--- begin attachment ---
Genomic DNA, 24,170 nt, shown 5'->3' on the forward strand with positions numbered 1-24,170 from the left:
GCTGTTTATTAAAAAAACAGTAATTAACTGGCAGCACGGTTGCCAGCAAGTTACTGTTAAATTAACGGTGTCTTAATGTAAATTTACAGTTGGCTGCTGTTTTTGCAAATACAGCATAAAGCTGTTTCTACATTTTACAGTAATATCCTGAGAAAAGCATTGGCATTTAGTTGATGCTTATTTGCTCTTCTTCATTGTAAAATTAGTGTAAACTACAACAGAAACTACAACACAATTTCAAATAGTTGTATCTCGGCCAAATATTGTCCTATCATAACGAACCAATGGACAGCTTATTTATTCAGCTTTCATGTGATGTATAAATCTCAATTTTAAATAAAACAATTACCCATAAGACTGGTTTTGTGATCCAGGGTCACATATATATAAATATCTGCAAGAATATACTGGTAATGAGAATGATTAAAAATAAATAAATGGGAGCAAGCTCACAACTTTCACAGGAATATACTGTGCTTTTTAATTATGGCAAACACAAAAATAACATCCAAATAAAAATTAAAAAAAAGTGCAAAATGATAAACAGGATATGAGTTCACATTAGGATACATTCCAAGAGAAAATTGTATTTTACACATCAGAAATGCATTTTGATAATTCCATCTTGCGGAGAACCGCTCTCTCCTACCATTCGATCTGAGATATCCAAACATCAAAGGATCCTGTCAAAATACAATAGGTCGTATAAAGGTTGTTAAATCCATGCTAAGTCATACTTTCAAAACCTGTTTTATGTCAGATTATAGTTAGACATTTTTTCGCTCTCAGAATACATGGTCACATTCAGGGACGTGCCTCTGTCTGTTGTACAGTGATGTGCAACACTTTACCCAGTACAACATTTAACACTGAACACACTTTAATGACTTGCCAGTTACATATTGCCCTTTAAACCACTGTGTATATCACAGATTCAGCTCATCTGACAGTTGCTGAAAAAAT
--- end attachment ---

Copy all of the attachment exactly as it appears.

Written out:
Genomic DNA, 24,170 nt, shown 5'->3' on the forward strand with positions numbered 1-24,170 from the left:
GCTGTTTATTAAAAAAACAGTAATTAACTGGCAGCACGGTTGCCAGCAAGTTACTGTTAAATTAACGGTGTCTTAATGTAAATTTACAGTTGGCTGCTGTTTTTGCAAATACAGCATAAAGCTGTTTCTACATTTTACAGTAATATCCTGAGAAAAGCATTGGCATTTAGTTGATGCTTATTTGCTCTTCTTCATTGTAAAATTAGTGTAAACTACAACAGAAACTACAACACAATTTCAAATAGTTGTATCTCGGCCAAATATTGTCCTATCATAACGAACCAATGGACAGCTTATTTATTCAGCTTTCATGTGATGTATAAATCTCAATTTTAAATAAAACAATTACCCATAAGACTGGTTTTGTGATCCAGGGTCACATATATATAAATATCTGCAAGAATATACTGGTAATGAGAATGATTAAAAATAAATAAATGGGAGCAAGCTCACAACTTTCACAGGAATATACTGTGCTTTTTAATTATGGCAAACACAAAAATAACATCCAAATAAAAATTAAAAAAAAGTGCAAAATGATAAACAGGATATGAGTTCACATTAGGATACATTCCAAGAGAAAATTGTATTTTACACATCAGAAATGCATTTTGATAATTCCATCTTGCGGAGAACCGCTCTCTCCTACCATTCGATCTGAGATATCCAAACATCAAAGGATCCTGTCAAAATACAATAGGTCGTATAAAGGTTGTTAAATCCATGCTAAGTCATACTTTCAAAACCTGTTTTATGTCAGATTATAGTTAGACATTTTTTCGCTCTCAGAATACATGGTCACATTCAGGGACGTGCCTCTGTCTGTTGTACAGTGATGTGCAACACTTTACCCAGTACAACATTTAACACTGAACACACTTTAATGACTTGCCAGTTACATATTGCCCTTTAAACCACTGTGTATATCACAGATTCAGCTCATCTGACAGTTGCTGAAAAAAT